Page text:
Written by Akua Nuako, medical student class of 2021, Washington University in St. Louis
I am often awestruck by the ingenuity of today’s medical advancements. During my first year of medical school, I’ve been captivated by research on promising developments like cancer treatments that only target malignant cells, gene editing that addresses health issues rooted in our DNA, and even drones specifically designed to deliver medicine to people in remote locations. The rapid evolution of health technologies fills my heart with hope for a future in which precise, personalized medicine makes today’s common health concerns obsolete. However, I am snapped back to reality everyday as soon as I step into the hallways outside of my classroom. Over the year, I have learned that several members of the warm maintenance staff who work so diligently to keep the environment of my medical education comfortable and clean have struggled to have their own chronic and acute health needs addressed that have the capacity to at once vastly improve their quality of life and plunge them into destitution. After witnessing this inconceivable and unacceptable phenomenon, I have become determined to tailor any treatment plans I negotiate with patients to fit into the contemporary, complicated policy landscape and to fight to make health access a right for all people throughout my medical career. I know that health policy will be a crucial tool in this mission.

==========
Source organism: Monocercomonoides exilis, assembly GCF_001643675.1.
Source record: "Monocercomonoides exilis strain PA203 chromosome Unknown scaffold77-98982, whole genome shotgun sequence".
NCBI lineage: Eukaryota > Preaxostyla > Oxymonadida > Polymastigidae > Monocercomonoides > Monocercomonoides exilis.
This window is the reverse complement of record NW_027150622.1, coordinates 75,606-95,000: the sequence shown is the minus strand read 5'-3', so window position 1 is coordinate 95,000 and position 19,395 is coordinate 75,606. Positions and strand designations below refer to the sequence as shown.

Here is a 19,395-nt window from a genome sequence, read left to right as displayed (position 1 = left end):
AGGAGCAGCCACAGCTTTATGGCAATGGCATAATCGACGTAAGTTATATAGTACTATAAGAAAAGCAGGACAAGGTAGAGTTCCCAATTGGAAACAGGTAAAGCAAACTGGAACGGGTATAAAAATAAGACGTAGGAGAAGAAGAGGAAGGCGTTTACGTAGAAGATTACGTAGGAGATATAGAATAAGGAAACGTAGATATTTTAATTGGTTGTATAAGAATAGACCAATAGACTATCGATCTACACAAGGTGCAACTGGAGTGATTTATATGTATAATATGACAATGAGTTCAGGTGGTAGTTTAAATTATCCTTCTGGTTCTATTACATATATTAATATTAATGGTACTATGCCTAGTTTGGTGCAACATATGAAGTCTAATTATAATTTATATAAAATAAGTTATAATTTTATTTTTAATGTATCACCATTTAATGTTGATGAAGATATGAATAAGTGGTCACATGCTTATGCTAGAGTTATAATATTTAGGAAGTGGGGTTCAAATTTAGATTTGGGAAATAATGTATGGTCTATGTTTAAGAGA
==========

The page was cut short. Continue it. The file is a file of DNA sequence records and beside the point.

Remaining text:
It’s evident that medical visits entail much more than just conversations between physicians and patients about clinical concerns. Health policy determines many steps of the patient healthcare experience that occur outside the exam room. Before we seek out care, we must verify which doctors accept our insurance (or self-pay, for the 9% of Americans that lack health insurance) and whether the service we are seeking can be provided within our desired timeframe. When we arrive at the clinic, we’re required to check-in, fill out intake forms, and have vitals and a history taken by nurses. Last but certainly not least, we must face the bill after the visit! Hospital policies designed to maximize safety, organization, and efficiency dictate what this process looks like at individual institutions. Federal and state policies mandate what services insurance companies must cover, which health issues our country’s expansive but still limited resources are focused on, and who qualifies for public health insurance. In today’s fast-paced political and economic climate, the medications and services that insurance companies cover change frequently and states are constantly adjusting their eligibility criteria for government insurance programs. Losing access to certain (or most) services in these coverage shifts can quickly turn a patient’s prescribed medical protocol into an untenable health plan. Policy plays a role in nearly all aspects of the clinical encounters we are training to navigate one day as medical students, and so it is important for doctors to stay abreast of policy changes in order to more holistically understand their patients’ healthcare experiences and give patients medical advice they can practically adhere to.